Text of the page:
Browsing through Pinterest, I came across a gorgeous Eclectic Boho Glam Tablesetting from Kimberly at Swoon Worthy. I fell in love with her styling and the gorgeous haute linens. Pictured below are the two inspiration images from Swoon Worthy’s website – napkins on the left and the tablecloth on the right. Unable to afford Ardmore Designs, I decided to paint my own version of this tablecloth and take a creative leap. In this post, I’ll share with you how I approached this project step-by-step. I also have a few video clips in my Instagram Stories, if you wish to see them.
Please note I’ve never taken any art classes beyond high school. I’ve painted walls, furniture and over 20 years ago I painted my daughter’s bedroom in a Beatrix Potter inspired garden theme. Maybe someday I’ll dig up the photos and share them.
This post is all about challenging yourself and trying to learn a new skill. You might love it, hate it or at the very least appreciate it. I spent 4 days hand painting this tablecloth and although it was tedious, I found it to be relaxing and rewarding. Listening to the wind chimes while painting was very peaceful and I welcomed the creative, quiet time. I encourage you to try painting something, even if it’s not a tablecloth. I’m sure you’ll be equally pleased with the process and results.
HOW I HAND PAINTED A TABLECLOTH
Because my art skills are limited, I didn’t want to invest a lot of money on this project. To be honest, I was very doubtful I could pull it off. I had a set of unused paint brushes and a new IKEA outdoor drape panel sitting in the garage, so I only purchased a few bottles of acrylic and fabric paint at JoAnn Fabrics, making my total investment less than $20. Why the mix of acrylic and fabric paint? No particular reason other than the matte colors I wanted were available in acrylic paint and not in fabric paint.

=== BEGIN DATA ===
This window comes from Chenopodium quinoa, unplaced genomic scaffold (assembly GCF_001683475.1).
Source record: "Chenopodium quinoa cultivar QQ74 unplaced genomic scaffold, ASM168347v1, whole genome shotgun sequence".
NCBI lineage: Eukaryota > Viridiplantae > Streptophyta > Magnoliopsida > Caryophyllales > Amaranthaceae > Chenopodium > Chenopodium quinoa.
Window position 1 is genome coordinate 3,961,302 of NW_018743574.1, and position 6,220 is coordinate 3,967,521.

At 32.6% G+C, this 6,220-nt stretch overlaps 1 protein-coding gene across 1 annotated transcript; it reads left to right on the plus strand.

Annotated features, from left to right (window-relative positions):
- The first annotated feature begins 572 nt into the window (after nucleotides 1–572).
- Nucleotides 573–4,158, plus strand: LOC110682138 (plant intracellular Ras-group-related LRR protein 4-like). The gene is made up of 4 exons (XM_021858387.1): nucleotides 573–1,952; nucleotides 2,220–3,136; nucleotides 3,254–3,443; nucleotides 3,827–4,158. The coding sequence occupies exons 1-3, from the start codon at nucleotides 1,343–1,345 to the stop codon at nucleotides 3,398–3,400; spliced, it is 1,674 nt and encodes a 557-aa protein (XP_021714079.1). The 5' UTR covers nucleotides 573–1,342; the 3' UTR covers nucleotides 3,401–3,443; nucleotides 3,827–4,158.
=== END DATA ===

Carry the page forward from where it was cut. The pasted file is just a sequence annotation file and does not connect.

NOTE: The paint was thick so I mixed small amounts of paint with a few drops of water to thin out the paint. Thinning the paint made it easier to glide the brush on the canvas and apply the paint. Since acrylic paint dries quickly, I worked in small batches.
I set up outside, under the covered patio. I covered my large farm table with an inexpensive plastic painter’s tarp. I removed the drape tabs, folded the panel in half to determine the center and marked with a pencil, as shown below. I decided to have a tree branch extending outward from the center, essentially dividing the tablecloth in four sections. I only created two templates from and 8 X 11 copy paper – a bird and a plant with a hand-like top. This took some time, but it was worth it.
I focused on the center, leaving the border for last simply because I didn’t know what I wanted to do with the border. From the center markings I made, I drew wavy tree branches and large prickly flowers. This was freehand because it was easier for me to draw. Any pencil mistakes could be erased or covered up with paint. Once I penciled the tree branches design in the center of the panel, I positioned and outline the birds in pencil using the templates. The pencil markings are faint, but still visible.